Photo by Joshua Miranda

Boundaries, agreements, and rules in consensual non-monogamy

These agreements and boundaries can get a little more complicated in CNM relationships; however, the principles are all the same. By being consensually non-monogamous, you are seeking some kind of intimacy outside of your relationship (which makes sense - we cannot be ALL of everything to someone else). By doing so, you and your partner(s) need to explore what are your agreements and why so that you can determine what boundaries you need to implement to protect those agreements.

If you practice hierarchical CNM, “I/you will not fall in love with someone else” is NOT an agreement or a boundary. It’s not something you can impose/guarantee. But you CAN do things to protect yourself from falling for someone, such as limiting the time/talk/touch involved in the relationship with them. If you find yourself falling, you and your partner need to determine what you want to do about that. Do you cut off the relationship with the person you’re falling for? Or do you engage in activities that allow you and your primary partner to continue to feel like a priority in each other’s lives? Are you maintaining a high level of time, talk, and touch with your primary partner? There are plenty of ways to manage our connections with others - don't rush to cutting something off as being the only choice. Explore what boundaries you can implement to better manage the relationship.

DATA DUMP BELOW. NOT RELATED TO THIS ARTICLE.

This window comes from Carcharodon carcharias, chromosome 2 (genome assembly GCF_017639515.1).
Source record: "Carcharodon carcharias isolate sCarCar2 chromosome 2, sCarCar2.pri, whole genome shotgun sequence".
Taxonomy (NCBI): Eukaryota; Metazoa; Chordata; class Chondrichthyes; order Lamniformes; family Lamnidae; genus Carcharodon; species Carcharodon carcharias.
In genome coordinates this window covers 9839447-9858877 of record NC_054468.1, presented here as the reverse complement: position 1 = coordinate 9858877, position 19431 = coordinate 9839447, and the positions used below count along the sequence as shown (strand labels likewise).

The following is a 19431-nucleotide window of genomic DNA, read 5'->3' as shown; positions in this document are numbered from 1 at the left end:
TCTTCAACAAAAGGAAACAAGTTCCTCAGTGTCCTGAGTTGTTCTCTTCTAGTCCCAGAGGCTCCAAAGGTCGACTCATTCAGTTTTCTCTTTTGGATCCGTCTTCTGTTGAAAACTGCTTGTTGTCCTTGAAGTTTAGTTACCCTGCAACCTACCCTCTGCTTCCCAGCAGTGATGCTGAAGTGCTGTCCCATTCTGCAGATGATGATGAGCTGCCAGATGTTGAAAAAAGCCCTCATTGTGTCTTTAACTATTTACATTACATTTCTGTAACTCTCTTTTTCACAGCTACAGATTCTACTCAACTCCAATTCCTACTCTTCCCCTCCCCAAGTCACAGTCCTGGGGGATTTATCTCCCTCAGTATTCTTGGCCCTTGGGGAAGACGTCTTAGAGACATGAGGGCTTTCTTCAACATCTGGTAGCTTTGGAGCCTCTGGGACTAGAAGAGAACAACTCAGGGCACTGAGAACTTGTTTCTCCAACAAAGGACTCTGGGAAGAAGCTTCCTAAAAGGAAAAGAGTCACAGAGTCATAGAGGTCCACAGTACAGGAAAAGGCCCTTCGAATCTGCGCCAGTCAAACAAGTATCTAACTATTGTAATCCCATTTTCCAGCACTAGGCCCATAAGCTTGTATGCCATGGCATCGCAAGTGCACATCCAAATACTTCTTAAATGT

At the end of the day, the more you try to impose rules on your partner, the more likely you are to be met with resistance, rebellion, deception, resentment, etc. Rather than trying to enforce rules, be collaborators together. Explore what agreements you both want to have as a couple (even if they are compromises) and then identify on an individual level what boundaries you each need to implement to protect those.

If your relationship is built on mutual respect, open communication, trust, and honesty, this should go well for you both (the creation of the agreements may be a little bumpy, but that’s part of life). You don’t want to be in a position of being parent to your partner or constantly having to sleuth on them, so by giving each other the autonomy to own your boundaries, you’re helping to foster a healthy relationship in which you both feel your needs are being met.

And as always, if you’re struggling to put these together or explore this on your own, get together with a sex/couples therapist or coach who can help you to process through these and get you to a place of alignment.